Many years ago, when I first opened my private practice, I saw a husband and wife, separately, for individual therapy. Many times, if I hadn’t known they were married, I’d not have figured out that they were talking about the same event, so different were their accounts.
I sent them to a colleague, far more experienced than I, for couples counseling. When I conferred with him, his stories of their sessions frequently bore little relation to how they each described to me their marriage.
Over the years, I’ve learned a couple of very troubling things that this situation exemplifies.
The first is obvious: a therapist cannot reasonably assume a client’s reports to be accurate.
The second is a bit more subtle: “supporting” a client’s perceptions can easily wreck lives. In this instance, supporting the husband’s understanding probably wouldn’t have worked out well for the wife, and vice versa.
In the twenty-five-plus years I’ve been in practice, I’ve often had therapists refer the spouse of one of their clients to me. Almost invariably, they’ve given me an account of what they understand the spouse’s issues to be—based entirely on conversations with their own client. I’ve learned just not to expect these accounts to be accurate. These accounts aren’t always terrible (though sometimes they are), but they’re often enough off in significant ways.
I’ve also occasionally had the parents, siblings, or significant others of my own clients come in for consultation. In almost every case, I’ve had to revise my surmises about those people—sometimes in a more positive direction, but sometimes in a negative one. One case in particular stands out in memory. A client brought in her older sister, whom she’d generally portrayed as a stalwart supporter. I was stunned to watch the sister systematically undermine, contradict, and control my client, while my client willingly submitted to being demeaned.
I remain puzzled that therapists, all of whom have some sort of graduate degree, think they can understand someone they’ve never met, based on the pained accounts of suffering clients. I’m excruciatingly vexed that therapists are routinely willing to support, encourage, or exhort their clients to actions based on such questionable views.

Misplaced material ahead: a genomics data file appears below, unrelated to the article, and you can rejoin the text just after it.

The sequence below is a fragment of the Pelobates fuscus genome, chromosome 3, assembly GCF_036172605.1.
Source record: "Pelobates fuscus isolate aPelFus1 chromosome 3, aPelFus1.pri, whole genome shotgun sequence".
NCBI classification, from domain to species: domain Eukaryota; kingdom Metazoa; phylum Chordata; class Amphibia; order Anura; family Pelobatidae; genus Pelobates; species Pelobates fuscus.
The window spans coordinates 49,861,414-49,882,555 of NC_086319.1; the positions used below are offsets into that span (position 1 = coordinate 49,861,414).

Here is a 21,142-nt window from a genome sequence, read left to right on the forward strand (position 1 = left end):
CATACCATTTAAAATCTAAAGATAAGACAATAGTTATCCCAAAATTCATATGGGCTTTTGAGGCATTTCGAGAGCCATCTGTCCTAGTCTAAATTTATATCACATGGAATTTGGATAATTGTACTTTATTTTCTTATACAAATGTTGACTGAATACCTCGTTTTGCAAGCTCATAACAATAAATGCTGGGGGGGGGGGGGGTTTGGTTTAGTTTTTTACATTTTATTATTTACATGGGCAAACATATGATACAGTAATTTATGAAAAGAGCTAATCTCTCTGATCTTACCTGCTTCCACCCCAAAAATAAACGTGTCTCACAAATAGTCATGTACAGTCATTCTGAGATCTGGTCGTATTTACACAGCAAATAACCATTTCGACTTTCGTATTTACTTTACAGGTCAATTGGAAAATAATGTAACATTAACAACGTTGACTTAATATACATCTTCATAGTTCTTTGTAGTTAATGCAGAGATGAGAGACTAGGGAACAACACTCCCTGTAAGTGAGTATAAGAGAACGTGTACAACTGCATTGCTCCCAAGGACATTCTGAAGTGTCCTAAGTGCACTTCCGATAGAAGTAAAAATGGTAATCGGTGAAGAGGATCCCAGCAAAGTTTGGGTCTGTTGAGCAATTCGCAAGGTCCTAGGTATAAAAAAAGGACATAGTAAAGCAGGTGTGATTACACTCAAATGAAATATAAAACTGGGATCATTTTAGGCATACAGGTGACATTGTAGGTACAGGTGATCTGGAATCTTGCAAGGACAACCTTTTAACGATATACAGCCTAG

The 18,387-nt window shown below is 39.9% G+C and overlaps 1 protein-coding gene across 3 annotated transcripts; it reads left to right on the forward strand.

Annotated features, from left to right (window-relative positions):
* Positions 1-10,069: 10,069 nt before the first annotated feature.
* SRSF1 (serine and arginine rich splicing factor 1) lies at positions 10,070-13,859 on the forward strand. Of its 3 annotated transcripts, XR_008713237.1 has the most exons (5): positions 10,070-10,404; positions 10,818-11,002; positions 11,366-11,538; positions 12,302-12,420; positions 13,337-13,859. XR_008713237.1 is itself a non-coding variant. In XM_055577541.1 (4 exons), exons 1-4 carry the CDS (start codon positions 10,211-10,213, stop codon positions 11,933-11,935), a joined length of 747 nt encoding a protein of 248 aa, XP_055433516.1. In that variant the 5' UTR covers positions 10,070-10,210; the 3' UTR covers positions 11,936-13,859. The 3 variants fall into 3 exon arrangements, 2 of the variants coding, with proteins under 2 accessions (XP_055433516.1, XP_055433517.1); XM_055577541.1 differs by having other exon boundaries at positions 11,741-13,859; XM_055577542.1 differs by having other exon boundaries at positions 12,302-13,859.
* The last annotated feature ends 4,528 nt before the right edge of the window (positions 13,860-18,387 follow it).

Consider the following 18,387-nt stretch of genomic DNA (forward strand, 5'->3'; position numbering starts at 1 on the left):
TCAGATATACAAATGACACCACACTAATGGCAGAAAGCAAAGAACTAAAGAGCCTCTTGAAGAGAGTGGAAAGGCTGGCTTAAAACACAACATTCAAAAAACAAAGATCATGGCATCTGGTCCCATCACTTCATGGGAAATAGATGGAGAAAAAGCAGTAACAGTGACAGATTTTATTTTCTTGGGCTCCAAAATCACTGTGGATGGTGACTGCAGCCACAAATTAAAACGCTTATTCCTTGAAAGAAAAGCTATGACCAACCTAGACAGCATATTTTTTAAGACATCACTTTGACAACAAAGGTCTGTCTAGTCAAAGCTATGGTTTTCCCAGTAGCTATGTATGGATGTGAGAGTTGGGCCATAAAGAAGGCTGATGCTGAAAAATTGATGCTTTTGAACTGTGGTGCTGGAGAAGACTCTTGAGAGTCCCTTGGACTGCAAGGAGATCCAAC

Even the most by-the-book, “correct” therapy can be dangerous: the client’s changes impact people outside the therapy room, who have no say in shaping the therapy. A therapy that makes a client very happy can easily wreck the lives of those he or she influences.
The direct relevance of these observations to “Mad in America” is this: The psychotherapy and counseling industries have themselves played a significant role in our culture’s willingness to embrace biological psychiatry. We will not win back the hearts and minds of the public if we keep repeating the mistakes that made people willing to leap into the arms of the pharmaceutical companies.
Many people, both people who need help and their significant others, quite rightly fear therapy. The possibility of getting relief without falling prey to the influence of therapists offers those people hope.
Two major historical phenomena illustrate the problem: NAMI, and the False Memory Syndrome.
While NAMI is sometimes portrayed as a front for the pharmaceutical companies, that’s not how it started. It started with families of the seriously mentally ill who were sick to death of being portrayed as causing the problems of beloved family members. While we can, and should, decry the perfidy of the pharmaceutical companies for many things, we can hardly blame them for supporting an organization that needed an alternative to therapists who blamed them for their own heartbreak.
And the False memory Syndrome, which was almost entirely manufactured by the therapy industries, simply disgraced talk therapy and proved that even the most highly trained therapists, at prestigious institutions, could not be trusted to abide by basic principles of logic and evidence.
While we are rightly aghast at the machinations of psychiatrists and pharmaceutical companies, we do not often enough ask why our culture has been so ready to embrace biological psychiatry. After all, “drugs” face a generally negative bias in our culture, and we have historically tended to see “facing your problems” as a moral imperative. As the most religious culture in the industrialized West, America is not naturally inclined to embrace materialist explanations of human suffering.
If biological psychiatrists have lied to us, we need to ask why, as a culture, we have been so willing to embrace those lies. Generally, we’re most apt to be conned when the con men appeal to our hopes and fears. We know that people in pain hope for relief, and the people in their lives hope that for them. What we don’t like to admit is that they fear the influence of therapy, and often rightly so. If we want to defeat biological psychiatry, we can’t just show its lack of integrity. We have to offer alternatives that deserve trust.